The Curse of Capistrano is a novel written by Johnston McCulley in 1919. Set somewhere during the period when Spain ran California, it tells the tale of Don Diego de la Vega, who goes up against the oppressive Captain Ramon, who acts like a dictator in Los Angeles. To do so he takes up the guise of the masked vigilante Zorro (Spanish for “fox”) while maintaining his cover as an uninterested fop. It takes cues from The Scarlet Pimpernel and influences Batman in many ways. Later versions of Zorro has itself taking inspiration from Batman.
However it was 1929’s The Mark Of Zorro that started the character on his path to cultural icon. People at least know the name and his classic costume, and of course the “Z” mark. This convinced McCulley to make more novels. Since that time he’s appeared in pretty much every form of media there is: books, comics, video games, audio dramas, television, movies, theater, serials–you name it, Zorro’s probably been part of it. I’m not a huge Zorro fan but I did enjoy the Family Channel series and an animated series produced in the 1990s by Fred Wolf Films (which really had some Batman influence since now he also had gadgets). I did know of the Filmation series The New Adventures Of Zorro (and I’m waiting for a linkable version for a future Saturday Night Showcase) and the most famous incarnation is probably the original Disney series.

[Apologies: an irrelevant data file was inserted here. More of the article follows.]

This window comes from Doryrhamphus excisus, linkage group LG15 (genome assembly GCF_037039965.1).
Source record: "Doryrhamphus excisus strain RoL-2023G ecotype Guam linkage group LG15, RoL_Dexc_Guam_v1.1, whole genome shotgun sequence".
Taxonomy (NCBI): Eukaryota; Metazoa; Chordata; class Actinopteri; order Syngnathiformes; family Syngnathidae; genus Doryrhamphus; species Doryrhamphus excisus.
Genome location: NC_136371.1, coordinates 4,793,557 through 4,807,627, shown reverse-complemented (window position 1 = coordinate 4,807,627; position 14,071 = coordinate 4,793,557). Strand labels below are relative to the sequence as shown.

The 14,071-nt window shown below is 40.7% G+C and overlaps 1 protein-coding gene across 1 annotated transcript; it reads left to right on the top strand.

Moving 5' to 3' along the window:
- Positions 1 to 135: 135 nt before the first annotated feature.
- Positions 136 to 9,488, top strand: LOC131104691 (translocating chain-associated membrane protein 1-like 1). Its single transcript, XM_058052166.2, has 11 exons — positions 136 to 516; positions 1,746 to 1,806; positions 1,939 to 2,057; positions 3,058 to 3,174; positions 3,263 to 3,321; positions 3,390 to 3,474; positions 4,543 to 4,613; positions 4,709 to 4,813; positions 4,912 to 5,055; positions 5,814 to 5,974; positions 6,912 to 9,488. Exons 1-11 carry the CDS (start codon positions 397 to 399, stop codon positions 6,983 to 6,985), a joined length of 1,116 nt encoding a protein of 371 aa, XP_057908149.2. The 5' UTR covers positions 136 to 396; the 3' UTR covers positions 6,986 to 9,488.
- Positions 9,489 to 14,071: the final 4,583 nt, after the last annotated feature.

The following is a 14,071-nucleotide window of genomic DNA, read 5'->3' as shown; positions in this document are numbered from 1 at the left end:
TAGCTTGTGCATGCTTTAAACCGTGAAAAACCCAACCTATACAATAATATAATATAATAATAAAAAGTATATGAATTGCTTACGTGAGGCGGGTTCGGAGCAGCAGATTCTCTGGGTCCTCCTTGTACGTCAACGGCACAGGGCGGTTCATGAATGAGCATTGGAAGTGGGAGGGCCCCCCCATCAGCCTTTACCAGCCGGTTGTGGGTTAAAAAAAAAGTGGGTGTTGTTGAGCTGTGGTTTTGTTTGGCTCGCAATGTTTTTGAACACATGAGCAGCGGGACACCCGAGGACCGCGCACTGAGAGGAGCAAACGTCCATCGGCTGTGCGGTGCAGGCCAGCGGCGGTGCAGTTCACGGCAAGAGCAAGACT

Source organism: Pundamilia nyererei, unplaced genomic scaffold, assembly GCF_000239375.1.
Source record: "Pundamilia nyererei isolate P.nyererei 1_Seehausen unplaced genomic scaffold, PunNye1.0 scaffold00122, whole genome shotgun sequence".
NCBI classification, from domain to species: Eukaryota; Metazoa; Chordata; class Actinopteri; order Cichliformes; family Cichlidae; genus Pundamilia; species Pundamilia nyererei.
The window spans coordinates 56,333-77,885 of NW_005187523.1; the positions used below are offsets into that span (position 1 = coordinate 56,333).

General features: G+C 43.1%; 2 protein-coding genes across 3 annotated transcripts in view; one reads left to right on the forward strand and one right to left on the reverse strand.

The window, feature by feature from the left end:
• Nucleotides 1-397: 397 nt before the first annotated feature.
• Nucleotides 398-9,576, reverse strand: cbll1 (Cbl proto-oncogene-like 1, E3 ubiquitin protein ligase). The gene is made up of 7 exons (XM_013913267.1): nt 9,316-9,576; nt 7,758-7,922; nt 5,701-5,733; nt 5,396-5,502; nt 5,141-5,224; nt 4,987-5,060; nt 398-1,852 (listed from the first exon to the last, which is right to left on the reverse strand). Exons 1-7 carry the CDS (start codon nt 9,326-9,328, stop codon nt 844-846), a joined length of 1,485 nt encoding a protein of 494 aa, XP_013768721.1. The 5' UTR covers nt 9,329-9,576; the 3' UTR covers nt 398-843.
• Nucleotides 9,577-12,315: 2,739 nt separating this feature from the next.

Tonight I bring you one of two new versions I only learned about a few years ago. 2015’s Zorro: The Chronicles de-ages Diego to about 19 years old, voiced by Johnny Yong Bosch, gives him a twin sister out of nowhere, and has Bernardo, Zorro/Diego’s friend and confidant, only pretend to be deaf as part of his plan to free Los Angeles from Captain Monasterio. The first episode, which I did find online (the official YouTube channel only has one Spanish episode but it is available on Amazon Prime and Hulu as of this writing) introduces our heroes and sets up the series. Made by Cyber Group Studios, it’s the first CG animated take on the character. I’m not sure why the sister was added, but Filmation added a sidekick named Amigo (which just means “friend” in Spanish) and other versions snuck in kids and siblings so it’s not totally without precedence. I’m assuming the de-aging (Diego should be around 21, so only a little younger) was to make him more relatable to the target audience, between 6-12 according to the official website. So enjoy this sample and return next week for another Zorro cartoon I heard about but never checked out until now. Think “Batman Beyond“.